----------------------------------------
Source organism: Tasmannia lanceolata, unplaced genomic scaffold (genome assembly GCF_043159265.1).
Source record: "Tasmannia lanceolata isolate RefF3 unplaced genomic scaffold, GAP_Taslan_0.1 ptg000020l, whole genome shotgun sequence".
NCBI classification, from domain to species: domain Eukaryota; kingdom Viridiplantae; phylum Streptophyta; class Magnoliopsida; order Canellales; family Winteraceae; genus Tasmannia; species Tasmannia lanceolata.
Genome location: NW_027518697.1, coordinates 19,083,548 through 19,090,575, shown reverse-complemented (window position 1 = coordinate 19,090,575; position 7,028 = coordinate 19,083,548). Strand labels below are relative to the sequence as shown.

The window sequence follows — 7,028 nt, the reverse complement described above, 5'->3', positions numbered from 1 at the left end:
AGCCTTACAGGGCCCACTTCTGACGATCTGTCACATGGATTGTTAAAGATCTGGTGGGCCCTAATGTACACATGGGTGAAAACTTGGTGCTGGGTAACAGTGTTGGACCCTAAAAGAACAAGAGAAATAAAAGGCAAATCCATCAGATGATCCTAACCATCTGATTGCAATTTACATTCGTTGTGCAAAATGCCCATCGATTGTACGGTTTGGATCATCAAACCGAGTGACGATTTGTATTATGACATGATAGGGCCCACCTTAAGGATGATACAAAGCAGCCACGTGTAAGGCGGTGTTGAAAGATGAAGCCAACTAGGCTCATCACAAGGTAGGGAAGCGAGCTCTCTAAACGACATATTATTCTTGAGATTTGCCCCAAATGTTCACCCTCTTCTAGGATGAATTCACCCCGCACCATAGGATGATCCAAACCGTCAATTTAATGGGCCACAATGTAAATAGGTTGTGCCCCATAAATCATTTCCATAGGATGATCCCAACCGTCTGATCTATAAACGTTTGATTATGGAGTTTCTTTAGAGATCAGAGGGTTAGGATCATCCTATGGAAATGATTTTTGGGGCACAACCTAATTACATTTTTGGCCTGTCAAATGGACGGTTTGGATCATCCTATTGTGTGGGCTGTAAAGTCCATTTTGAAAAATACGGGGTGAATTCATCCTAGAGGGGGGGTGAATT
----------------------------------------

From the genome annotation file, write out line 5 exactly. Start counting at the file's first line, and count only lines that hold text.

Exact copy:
The window sequence follows — 7,028 nt, the reverse complement described above, 5'->3', positions numbered from 1 at the left end: